The only blemish was the goal kicking: The AB’s missed close to half of their attempts at goal. But in the end it didn’t matter.

Final word for the Wallabies – great sporting gesture at the end guys.

RWC 2011 : Wales vs France

October 15, 2011 at 8:39 pm | Posted in Sporting Event | 1 Comment
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I found myself in front of a TV last night and watched this intriguing semi-final.

Despite being one player down for three quarters of the game Wales stayed in the hunt, playing positive attacking rugby whenever they had the ball. France played a game that was an exemplar of safe rugby: keep it in the forwards and kick for field position. France did just enough to stay ahead of Wales – the final score 9 – 8 to France a reasonable reflection of the game. France are into the final for the third time.

Defense wins games, and it certainly did that for France. Who were content to use their one player advantage to defend stoutly and kick penalties when the Welsh were forced into conceding them.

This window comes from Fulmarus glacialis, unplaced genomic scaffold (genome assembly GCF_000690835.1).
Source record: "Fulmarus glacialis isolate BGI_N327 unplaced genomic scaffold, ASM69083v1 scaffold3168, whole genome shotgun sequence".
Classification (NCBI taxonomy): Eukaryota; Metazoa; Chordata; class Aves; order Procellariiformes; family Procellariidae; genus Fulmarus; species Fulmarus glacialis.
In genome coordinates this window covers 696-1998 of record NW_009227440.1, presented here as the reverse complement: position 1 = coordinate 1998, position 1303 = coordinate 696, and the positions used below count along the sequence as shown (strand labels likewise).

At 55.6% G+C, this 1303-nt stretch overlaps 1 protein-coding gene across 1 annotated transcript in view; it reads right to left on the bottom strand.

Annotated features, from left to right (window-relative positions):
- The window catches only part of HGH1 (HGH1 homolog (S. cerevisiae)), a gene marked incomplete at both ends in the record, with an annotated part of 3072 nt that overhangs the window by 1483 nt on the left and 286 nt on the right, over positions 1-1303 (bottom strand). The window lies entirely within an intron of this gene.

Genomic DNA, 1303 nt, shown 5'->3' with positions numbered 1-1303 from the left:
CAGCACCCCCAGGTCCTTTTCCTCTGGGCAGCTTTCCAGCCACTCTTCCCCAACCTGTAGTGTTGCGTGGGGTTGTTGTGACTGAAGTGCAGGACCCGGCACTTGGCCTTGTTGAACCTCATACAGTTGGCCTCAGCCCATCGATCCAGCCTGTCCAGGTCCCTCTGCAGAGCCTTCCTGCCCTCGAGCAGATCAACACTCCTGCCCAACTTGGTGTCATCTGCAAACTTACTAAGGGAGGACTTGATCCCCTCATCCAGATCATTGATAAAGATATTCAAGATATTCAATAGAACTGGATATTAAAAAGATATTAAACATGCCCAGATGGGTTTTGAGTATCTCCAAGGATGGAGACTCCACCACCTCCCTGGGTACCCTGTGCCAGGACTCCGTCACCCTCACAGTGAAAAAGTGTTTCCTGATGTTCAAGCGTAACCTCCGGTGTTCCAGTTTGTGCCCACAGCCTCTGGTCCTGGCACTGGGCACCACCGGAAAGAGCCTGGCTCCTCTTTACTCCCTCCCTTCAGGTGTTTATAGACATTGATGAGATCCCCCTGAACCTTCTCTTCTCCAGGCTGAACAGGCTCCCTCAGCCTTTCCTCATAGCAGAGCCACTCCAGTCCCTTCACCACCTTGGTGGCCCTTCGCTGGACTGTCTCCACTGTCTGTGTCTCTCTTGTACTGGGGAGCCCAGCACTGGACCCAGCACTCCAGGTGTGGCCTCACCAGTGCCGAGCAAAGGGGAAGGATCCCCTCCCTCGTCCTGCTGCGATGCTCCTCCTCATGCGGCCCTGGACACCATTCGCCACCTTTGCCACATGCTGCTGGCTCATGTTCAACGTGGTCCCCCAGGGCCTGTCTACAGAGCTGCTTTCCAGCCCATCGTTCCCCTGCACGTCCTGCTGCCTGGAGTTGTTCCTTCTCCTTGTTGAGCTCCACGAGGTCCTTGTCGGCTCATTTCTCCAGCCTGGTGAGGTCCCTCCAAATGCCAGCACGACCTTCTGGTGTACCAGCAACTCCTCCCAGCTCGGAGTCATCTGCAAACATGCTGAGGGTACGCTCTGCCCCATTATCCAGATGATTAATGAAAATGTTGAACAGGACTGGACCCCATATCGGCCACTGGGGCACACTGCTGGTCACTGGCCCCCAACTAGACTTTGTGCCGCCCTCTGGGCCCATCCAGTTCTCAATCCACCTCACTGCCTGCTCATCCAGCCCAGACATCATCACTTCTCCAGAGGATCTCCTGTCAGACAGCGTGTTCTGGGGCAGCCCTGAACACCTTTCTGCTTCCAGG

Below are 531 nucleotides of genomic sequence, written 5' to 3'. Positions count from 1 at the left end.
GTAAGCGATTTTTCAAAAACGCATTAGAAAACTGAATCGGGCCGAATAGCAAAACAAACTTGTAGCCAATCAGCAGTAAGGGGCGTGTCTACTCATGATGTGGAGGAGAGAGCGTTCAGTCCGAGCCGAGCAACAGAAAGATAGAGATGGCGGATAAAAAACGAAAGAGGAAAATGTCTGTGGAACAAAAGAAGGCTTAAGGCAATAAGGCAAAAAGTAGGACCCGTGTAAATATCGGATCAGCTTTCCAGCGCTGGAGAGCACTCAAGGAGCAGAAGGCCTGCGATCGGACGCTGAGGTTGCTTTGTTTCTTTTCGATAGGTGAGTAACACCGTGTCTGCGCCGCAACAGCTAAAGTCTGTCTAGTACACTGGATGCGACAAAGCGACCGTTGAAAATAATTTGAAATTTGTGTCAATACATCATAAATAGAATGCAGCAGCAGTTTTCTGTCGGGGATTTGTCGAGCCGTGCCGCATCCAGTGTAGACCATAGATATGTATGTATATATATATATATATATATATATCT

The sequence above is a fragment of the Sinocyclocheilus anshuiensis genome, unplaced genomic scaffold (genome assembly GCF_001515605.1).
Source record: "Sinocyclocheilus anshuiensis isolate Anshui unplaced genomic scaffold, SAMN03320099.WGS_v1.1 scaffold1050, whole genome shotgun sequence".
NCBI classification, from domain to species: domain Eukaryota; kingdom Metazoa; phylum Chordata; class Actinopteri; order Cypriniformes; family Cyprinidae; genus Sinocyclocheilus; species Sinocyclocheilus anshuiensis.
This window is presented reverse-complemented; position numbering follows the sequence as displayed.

In a high risk strategy France opted to defend a 6-point lead. In effect, Wales were in with a change right up to the end. France made no real attempt to put the game beyond reach. It was almost as it some marketing genius on the French side decide to even out the game; to keep the game as a spectacle alive!

So it was fitting that Wales scored the only try. Thus bring them within one point. The conversion appear to hit the lefthand upright, and France breathed a sigh of relief.

A very disciplined French side meant that most of Wales penalty kicks at goal were from way-way out. Leigh Halfpenny’s attempt at a 48m penalty dropped just under the cross bar late in the second half typified it all.

The game did come down to the last play: Wales had the ball and were camped in the French half, but solid disciplined defense saw France sneak home. Why Wales did not go for the drop kick – they got to the 22-metre line – or put the big up-and-under into the far corner we will never know.